Posted by: Louis Lavelle on December 2, 2011
In a working paper posted by the Harvard Business School, three researchers found that the life expectancies of transplant patients can be increased by up to 8 percent if quantitative tools are used to establish organ donation policies.
The paper focuses on the U.S. Department of Health and Human Services, which set out to revise its model for determining the priority order of donation recipients in 2004.
The current model is a point system that gives patients marks for how long they have been waiting for a transplant and how likely their body is to accept an available organ, says paper co-author Nikos Trichakis, an assistant professor at the Harvard Business School. A higher probability of organ acceptance means the transplant is more likely to be successful and the patient may live longer.
A criticism of the current system is that it doesn’t account for the fact that medical advances made over the last 20 years mean some patients were living longer while waiting for an organ. (The HBS and MIT paper specifically looked at kidney donations, where patients awaiting a transplant can survive on dialysis for years.) The long wait time for an organ may make those patients preferred candidates for transpalnts under the current system, regardless of the likelihood of their survival. In Trichakis’ view, it’s an inefficient system for allocating a resource in high demand and short supply.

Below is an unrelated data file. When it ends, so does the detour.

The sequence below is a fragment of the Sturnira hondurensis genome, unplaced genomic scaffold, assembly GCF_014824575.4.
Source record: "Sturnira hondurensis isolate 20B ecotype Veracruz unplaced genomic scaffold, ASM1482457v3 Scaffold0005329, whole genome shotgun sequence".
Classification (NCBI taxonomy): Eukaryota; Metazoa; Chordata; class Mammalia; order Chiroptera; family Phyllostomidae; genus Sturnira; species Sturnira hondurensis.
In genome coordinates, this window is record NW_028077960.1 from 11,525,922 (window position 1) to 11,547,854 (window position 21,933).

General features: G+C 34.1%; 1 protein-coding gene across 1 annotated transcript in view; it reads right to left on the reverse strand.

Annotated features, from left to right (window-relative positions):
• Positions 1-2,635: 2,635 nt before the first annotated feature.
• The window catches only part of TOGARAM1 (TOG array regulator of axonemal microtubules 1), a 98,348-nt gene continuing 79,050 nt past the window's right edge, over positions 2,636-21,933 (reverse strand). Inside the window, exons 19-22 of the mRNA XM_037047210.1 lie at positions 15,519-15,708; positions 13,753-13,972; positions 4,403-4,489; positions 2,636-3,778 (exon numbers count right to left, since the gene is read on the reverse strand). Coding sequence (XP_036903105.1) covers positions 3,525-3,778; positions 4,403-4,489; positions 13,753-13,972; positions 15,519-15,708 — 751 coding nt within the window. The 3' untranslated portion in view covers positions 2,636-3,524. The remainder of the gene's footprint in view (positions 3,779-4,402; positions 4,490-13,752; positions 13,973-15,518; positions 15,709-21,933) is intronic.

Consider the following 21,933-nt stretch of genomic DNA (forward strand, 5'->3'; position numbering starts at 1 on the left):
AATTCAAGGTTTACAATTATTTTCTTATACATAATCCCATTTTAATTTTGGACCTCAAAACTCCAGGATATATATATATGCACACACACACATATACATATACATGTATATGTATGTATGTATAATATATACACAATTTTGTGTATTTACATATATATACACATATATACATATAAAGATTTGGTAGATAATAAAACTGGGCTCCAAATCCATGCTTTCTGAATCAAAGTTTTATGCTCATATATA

"It is almost a first-come, first-serve system," he says. "Some people might think this system is fair, but there is no efficiency component to it. We're not making the best use of the organs."
Efficiency, according to the paper, means making sure the number of quality life years gained by transplantation is as high as possible.
If policy makers revise their organ-distribution model, they would create a new point system based on any number of variables, and that system may assign greater importance to indicators of survivability.
The business professors are clear that they are not providing guidance on what the point system's variables should be -- that would fall to policy makers. Their contribution, Trichakis notes, is the mathematical software that would compute the variables and give policy makers a working formula to produce the outcomes they decide on.
The research is part of a growing body of work where business professionals are using quantitative tools in areas where they haven't often used those tools before. In April, we wrote about the group Education Pioneers, which has recruited financial analysts to evaluate data sets such as student enrollment and retention, attendance patterns, and population estimates at K-12 schools so that the schools can operate more efficiently.
Trichakis says part of what drew him to research on organ donations was the ability to use quantitative methods in a different setting. "My research demonstrates how data-driven approaches and business analytics tools can actually be very powerful in those settings when they are combined with managerial expertise, or medical expertise, depending on the topic." he says.